I have occasionally observed that future historians will proclaim the hallmark characteristic of our age to be obtuseness. We have acquired the intellectually and morally lazy perspective that anyone who does not occupy our particular cultural bubble is wrong – not simply wrong in their opinion or view or subjective values – but wrong in their very existence. This cultural phenomena is not confined to the United States but is ubiquitous throughout what previously and euphemistically was called ‘The First World.’ It is not confined to Berkeley or San Francisco or Tribeca. This obtuseness appears to the basis of the popularity of social media.
“For those cut off from France’s new-economy citadels, the misfortunes are serious. They’re stuck economically. Three years after finishing their studies, three-quarters of French university graduates are living on their own; by contrast, three-quarters of their contemporaries without university degrees still live with their parents. And they’re dying early. In January 2016, the national statistical institute Insée announced that life expectancy had fallen for both sexes in France for the first time since World War II, and it’s the native French working class that is likely driving the decline. In fact, the French outsiders are looking a lot like the poor Americans Charles Murray described in Coming Apart, failing not just in income and longevity but also in family formation, mental health, and education. Their political alienation is striking. Fewer than 2 percent of legislators in France’s National Assembly today come from the working class, as opposed to 20 percent just after World War II.”
Indeed as Charles Murray has documented – and very recently has been violently prevented from speaking about on a college campus. To the point…
What solution is proposed by those who live in this particular bubble? Well, ‘free’ college is the proposed answer. It is as trite and shallow a response as can be imagined while being an ostentatious demonstration of the obtuseness. The solution from those who shout ‘racism’ and ‘xenophobia’ and ‘bigot’ and ‘privilege’ at the drop of a hat – is that if you wish to succeed you must become as we are. Multi-culturalism indeed!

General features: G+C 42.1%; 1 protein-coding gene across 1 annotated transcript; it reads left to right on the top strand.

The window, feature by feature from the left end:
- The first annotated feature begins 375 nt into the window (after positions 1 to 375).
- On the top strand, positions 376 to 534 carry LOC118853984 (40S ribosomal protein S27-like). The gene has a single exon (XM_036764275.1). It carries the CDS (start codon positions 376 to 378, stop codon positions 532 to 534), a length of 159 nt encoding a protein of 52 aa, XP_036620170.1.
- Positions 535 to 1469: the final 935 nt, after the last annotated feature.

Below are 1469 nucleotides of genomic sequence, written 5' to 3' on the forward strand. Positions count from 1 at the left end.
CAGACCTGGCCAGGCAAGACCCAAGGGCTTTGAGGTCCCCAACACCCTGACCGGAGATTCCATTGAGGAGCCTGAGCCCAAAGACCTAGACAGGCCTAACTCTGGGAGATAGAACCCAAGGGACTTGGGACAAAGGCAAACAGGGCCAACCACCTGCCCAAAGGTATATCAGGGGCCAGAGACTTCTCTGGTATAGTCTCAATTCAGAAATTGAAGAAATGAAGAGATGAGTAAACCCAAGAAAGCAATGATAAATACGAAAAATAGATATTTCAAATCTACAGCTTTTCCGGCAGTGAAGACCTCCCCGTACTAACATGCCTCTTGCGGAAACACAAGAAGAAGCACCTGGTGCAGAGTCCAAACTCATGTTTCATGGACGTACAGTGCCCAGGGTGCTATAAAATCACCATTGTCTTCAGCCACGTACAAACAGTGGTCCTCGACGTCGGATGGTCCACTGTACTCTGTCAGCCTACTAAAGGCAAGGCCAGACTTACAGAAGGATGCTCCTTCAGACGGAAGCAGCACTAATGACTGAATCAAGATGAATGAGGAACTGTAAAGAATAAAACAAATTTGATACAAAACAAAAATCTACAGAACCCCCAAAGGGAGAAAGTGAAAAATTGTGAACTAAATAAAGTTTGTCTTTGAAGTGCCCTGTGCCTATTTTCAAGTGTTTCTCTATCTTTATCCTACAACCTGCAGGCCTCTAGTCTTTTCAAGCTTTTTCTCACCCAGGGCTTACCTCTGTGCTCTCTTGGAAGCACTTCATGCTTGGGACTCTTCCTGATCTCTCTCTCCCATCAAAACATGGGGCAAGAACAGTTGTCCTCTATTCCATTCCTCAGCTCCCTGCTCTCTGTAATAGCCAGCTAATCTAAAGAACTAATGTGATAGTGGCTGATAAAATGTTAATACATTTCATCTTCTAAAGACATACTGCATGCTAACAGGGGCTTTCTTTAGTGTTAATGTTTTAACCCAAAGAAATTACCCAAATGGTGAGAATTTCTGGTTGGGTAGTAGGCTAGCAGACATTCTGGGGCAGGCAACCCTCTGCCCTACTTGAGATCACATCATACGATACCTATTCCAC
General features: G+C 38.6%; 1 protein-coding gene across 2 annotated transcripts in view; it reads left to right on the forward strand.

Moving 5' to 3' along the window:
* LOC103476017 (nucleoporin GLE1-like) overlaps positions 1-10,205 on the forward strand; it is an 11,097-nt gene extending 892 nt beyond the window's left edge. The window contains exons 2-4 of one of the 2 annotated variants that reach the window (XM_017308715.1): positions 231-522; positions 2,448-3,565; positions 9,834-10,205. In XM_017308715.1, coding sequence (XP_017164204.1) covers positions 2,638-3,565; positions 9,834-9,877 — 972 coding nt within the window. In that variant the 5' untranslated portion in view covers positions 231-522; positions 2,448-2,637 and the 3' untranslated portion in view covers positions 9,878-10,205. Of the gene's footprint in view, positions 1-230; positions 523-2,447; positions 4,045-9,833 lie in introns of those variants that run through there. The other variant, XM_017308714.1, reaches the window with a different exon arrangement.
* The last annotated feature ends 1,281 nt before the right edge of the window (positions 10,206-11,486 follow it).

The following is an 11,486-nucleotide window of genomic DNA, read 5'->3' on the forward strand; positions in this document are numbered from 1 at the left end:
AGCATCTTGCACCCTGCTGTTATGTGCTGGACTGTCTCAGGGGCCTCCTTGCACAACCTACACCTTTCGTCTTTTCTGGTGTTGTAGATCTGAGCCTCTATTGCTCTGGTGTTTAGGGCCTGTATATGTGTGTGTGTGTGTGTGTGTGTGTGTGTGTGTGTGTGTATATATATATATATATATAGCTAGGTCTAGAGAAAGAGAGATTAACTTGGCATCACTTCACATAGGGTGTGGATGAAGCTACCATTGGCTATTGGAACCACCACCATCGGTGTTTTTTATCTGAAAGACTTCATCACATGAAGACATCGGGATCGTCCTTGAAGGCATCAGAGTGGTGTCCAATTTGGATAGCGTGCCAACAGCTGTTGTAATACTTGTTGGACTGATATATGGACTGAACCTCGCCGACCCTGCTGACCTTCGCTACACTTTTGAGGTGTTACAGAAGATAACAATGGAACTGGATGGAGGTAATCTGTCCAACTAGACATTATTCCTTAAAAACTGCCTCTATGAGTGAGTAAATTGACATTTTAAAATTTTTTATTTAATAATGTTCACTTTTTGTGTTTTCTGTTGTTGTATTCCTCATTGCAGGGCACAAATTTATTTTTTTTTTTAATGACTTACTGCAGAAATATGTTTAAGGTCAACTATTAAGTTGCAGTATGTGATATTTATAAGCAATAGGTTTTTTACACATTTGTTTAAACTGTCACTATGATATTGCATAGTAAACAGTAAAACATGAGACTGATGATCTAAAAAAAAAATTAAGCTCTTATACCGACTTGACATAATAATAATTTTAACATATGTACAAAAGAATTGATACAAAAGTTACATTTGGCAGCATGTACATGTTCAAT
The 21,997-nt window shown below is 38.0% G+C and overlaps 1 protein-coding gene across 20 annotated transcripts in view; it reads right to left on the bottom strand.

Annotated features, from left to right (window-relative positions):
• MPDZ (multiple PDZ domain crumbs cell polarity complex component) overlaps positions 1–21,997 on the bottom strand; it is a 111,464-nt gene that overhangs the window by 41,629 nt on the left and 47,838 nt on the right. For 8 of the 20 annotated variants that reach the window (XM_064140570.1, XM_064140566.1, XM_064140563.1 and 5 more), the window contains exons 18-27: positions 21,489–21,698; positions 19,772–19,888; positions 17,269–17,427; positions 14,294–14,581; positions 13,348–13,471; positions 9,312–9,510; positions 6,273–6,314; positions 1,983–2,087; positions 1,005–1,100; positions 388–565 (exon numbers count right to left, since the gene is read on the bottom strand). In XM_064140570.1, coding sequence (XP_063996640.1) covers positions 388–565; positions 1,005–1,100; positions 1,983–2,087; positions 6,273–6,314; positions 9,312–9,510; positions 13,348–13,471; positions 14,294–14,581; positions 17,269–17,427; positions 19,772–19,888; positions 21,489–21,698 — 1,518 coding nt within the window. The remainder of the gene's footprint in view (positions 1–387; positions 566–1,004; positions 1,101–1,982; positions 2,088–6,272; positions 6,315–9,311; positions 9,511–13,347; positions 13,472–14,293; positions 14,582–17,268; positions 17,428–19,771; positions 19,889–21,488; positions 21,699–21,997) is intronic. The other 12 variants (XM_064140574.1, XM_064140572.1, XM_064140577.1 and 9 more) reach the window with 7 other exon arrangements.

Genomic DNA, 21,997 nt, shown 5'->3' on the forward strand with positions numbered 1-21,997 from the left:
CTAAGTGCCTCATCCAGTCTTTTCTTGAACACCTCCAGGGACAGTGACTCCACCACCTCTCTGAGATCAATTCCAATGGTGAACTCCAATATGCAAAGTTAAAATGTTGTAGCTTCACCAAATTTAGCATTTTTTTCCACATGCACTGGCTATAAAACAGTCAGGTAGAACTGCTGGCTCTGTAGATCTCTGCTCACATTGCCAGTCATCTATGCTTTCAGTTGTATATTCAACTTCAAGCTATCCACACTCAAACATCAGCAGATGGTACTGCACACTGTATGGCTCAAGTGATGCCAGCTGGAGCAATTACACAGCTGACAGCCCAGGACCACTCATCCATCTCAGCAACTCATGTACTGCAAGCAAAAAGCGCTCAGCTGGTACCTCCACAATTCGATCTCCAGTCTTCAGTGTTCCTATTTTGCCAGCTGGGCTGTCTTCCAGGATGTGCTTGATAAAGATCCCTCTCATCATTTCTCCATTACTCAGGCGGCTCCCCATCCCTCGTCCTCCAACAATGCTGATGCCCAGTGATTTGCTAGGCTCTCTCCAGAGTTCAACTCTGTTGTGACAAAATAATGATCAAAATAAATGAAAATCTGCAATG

The cultural dogma here is accurately described as being “preoccupied with redistribution among, not from, elites.” The cursory and depthless answers provided to each and every issue which arises from having omitted from the future anyone who is not like you testifies to the reality that the cultural diversity runs no deeper than skin color, last name and if one adheres to either Islam or atheism – all other religious beliefs being considered passé or even hostile. The obtuseness required to pretend that half or more of the members of a given society do not exist, are culturally and economically invisible, while expecting peace and happiness is perhaps unprecedented in human history. Even Vanity Fair has figured this out:
“Silicon Valley is, in its own right, a dynasty. Instead of warriors or military heroes, it has nerds and people in half-zip sweaters. But it is becoming increasingly likely that the Valley might go down in history not only for its wealth, but also for creating more tone deaf people than any other ecosystem in the history of the world.”
The United States, France, the United Kingdom – other nations which previously constituted ‘The First World’ are coming apart at the seams. Division rips through society as those who have become invisible to the elites voice their displeasure via the ballot box – the last mechanism by which they can escape their invisibility.
Trump, Brexit, and perhaps the French election are rebellions against bubbles of the elite – rebellion against the elimination of economic opportunity, the cultural diminishment and ridicule heaped upon them by the elites and the invisibility to which they have been confined. The elites should be praying for the success of these efforts – not fighting against them. Thomas Massie recently said, “I mean they are literally going to be here with pitchforks and torches if electing Donald Trump didn’t change anything.”
This is a situation which Marie Antoinette would instantly recognize…